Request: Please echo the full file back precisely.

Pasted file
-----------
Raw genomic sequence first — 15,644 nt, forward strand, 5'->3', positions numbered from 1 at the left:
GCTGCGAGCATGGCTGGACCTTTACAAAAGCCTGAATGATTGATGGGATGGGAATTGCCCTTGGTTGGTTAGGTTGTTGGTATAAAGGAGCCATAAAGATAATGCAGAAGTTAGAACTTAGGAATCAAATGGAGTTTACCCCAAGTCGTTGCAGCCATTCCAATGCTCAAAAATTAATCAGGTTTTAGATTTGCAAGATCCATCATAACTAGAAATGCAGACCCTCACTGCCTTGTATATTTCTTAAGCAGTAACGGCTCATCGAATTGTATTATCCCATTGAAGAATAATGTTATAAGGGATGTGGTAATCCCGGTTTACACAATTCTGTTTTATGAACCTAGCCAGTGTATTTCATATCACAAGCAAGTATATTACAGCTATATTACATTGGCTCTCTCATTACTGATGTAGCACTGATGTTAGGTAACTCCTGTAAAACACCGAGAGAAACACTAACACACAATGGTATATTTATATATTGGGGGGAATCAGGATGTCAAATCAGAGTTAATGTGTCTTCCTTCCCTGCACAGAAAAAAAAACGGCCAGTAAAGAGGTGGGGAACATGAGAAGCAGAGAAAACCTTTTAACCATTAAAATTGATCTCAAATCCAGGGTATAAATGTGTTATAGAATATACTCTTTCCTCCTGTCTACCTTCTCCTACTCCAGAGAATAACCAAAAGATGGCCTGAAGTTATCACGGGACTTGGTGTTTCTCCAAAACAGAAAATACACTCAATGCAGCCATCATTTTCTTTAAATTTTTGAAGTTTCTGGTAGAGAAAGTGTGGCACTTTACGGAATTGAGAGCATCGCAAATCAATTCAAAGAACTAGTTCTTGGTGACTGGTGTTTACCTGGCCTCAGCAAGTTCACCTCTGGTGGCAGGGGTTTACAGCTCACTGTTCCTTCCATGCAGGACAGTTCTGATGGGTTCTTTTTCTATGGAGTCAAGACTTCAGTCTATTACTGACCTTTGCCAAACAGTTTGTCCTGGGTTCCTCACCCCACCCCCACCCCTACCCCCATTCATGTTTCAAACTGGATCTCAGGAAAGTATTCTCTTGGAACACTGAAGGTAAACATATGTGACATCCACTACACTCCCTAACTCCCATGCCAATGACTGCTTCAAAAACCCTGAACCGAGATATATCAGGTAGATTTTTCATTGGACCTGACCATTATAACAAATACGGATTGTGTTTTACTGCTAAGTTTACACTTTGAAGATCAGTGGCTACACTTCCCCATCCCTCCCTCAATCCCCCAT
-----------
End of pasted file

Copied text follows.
Raw genomic sequence first — 15,644 nt, forward strand, 5'->3', positions numbered from 1 at the left:
GCTGCGAGCATGGCTGGACCTTTACAAAAGCCTGAATGATTGATGGGATGGGAATTGCCCTTGGTTGGTTAGGTTGTTGGTATAAAGGAGCCATAAAGATAATGCAGAAGTTAGAACTTAGGAATCAAATGGAGTTTACCCCAAGTCGTTGCAGCCATTCCAATGCTCAAAAATTAATCAGGTTTTAGATTTGCAAGATCCATCATAACTAGAAATGCAGACCCTCACTGCCTTGTATATTTCTTAAGCAGTAACGGCTCATCGAATTGTATTATCCCATTGAAGAATAATGTTATAAGGGATGTGGTAATCCCGGTTTACACAATTCTGTTTTATGAACCTAGCCAGTGTATTTCATATCACAAGCAAGTATATTACAGCTATATTACATTGGCTCTCTCATTACTGATGTAGCACTGATGTTAGGTAACTCCTGTAAAACACCGAGAGAAACACTAACACACAATGGTATATTTATATATTGGGGGGAATCAGGATGTCAAATCAGAGTTAATGTGTCTTCCTTCCCTGCACAGAAAAAAAAACGGCCAGTAAAGAGGTGGGGAACATGAGAAGCAGAGAAAACCTTTTAACCATTAAAATTGATCTCAAATCCAGGGTATAAATGTGTTATAGAATATACTCTTTCCTCCTGTCTACCTTCTCCTACTCCAGAGAATAACCAAAAGATGGCCTGAAGTTATCACGGGACTTGGTGTTTCTCCAAAACAGAAAATACACTCAATGCAGCCATCATTTTCTTTAAATTTTTGAAGTTTCTGGTAGAGAAAGTGTGGCACTTTACGGAATTGAGAGCATCGCAAATCAATTCAAAGAACTAGTTCTTGGTGACTGGTGTTTACCTGGCCTCAGCAAGTTCACCTCTGGTGGCAGGGGTTTACAGCTCACTGTTCCTTCCATGCAGGACAGTTCTGATGGGTTCTTTTTCTATGGAGTCAAGACTTCAGTCTATTACTGACCTTTGCCAAACAGTTTGTCCTGGGTTCCTCACCCCACCCCCACCCCTACCCCCATTCATGTTTCAAACTGGATCTCAGGAAAGTATTCTCTTGGAACACTGAAGGTAAACATATGTGACATCCACTACACTCCCTAACTCCCATGCCAATGACTGCTTCAAAAACCCTGAACCGAGATATATCAGGTAGATTTTTCATTGGACCTGACCATTATAACAAATACGGATTGTGTTTTACTGCTAAGTTTACACTTTGAAGATCAGTGGCTACACTTCCCCATCCCTCCCTCAATCCCCCAT